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Author's Note: Top 10 Mad Science Fails
When I was a child, I really wanted to be a mad scientist. I longed for the lab coats, the test tubes and of course the hideous monsters. Luckily, I grew out of that phase because as this article illustrates, mad science is a lonely, nightmarish and doom-ridden profession.
They make great villains and even better tragic heroes, but mad scientists are also a fascinating product of our modern age, embodying humanity's distrust and concern over the advance of modern science. Will we press too far? Will we lose our moral compass or employ science in the pursuit of immoral ends? As we advance through the ages and achieve unprecedented wonders, no doubt the mad scientist trope will continue to haunt the corners of our minds.
I love all the mads on this list and, despite the fun we have with each one, I also love the books and films they call home. My many thanks to all the wonderful authors, artists, directors and actors who gave them unnatural life.
- How Human Experimentation Works
- 5 Sickest Teleporter Accidents Ever
- How Frankenstein's Monster Works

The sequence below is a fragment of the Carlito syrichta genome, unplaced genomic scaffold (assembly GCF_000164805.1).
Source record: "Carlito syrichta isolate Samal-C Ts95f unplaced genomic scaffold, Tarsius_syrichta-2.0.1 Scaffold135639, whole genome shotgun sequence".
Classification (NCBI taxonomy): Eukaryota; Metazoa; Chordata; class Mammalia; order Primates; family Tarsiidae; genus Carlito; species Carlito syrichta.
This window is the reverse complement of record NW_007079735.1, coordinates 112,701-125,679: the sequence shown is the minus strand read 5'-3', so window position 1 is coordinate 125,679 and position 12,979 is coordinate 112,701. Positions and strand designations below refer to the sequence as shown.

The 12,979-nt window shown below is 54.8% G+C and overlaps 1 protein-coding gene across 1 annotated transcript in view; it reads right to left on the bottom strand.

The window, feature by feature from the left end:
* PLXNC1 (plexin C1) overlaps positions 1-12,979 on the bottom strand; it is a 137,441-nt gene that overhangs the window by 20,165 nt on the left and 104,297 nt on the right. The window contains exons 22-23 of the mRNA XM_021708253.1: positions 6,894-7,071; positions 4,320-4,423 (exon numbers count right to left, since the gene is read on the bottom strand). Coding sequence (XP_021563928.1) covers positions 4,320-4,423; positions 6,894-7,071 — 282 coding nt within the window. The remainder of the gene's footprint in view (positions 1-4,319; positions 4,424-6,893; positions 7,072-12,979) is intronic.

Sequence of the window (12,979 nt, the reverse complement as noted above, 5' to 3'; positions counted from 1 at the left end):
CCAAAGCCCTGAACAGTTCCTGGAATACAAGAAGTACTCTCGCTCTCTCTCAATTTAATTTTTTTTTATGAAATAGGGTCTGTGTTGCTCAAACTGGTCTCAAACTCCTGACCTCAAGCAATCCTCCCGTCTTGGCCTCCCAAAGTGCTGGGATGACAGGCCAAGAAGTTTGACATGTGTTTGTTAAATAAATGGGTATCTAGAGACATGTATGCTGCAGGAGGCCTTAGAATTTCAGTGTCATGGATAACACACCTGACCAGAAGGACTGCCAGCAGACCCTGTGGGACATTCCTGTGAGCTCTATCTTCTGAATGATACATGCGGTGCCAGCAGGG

- How well do you know Frankenstein's monster?
- Quiz: Know Your Frankenstein Actors
- How do the Ig Nobel Prizes work?
- 10 Scientists Who Were Their Own Guinea Pigs
- 10 Oddball Questions Scientists Have Genuinely Tried to Answer
- "The Fly." Brooksfilms. 1986.
- "Futurama." 20th Century Fox. 2012.
- "The House by the Cemetery." Fulvia Film. 1981
- "The Island of Dr. Moreau." New Line Cinema. 1996.
- Mignola, Mike. "Hellboy: Conqueror Worm." Dark Horse. March 8, 2002.
- Moore, Alan. "Swamp Thing Vol. 2: Love and Death." Vertigo. April 1, 1995
- "The Munsters." CBS. 1966.
- "The Rocky Horror Picture Show." 20th Century Fox. 1975.
- Shelley, Mary Wollstonecraft. "Frankenstein; or, The Modern Prometheus." Lackington, Hughes, Harding, Mavor, & Jones. 1818.
- "Zaat." Clark Distributors. 1971.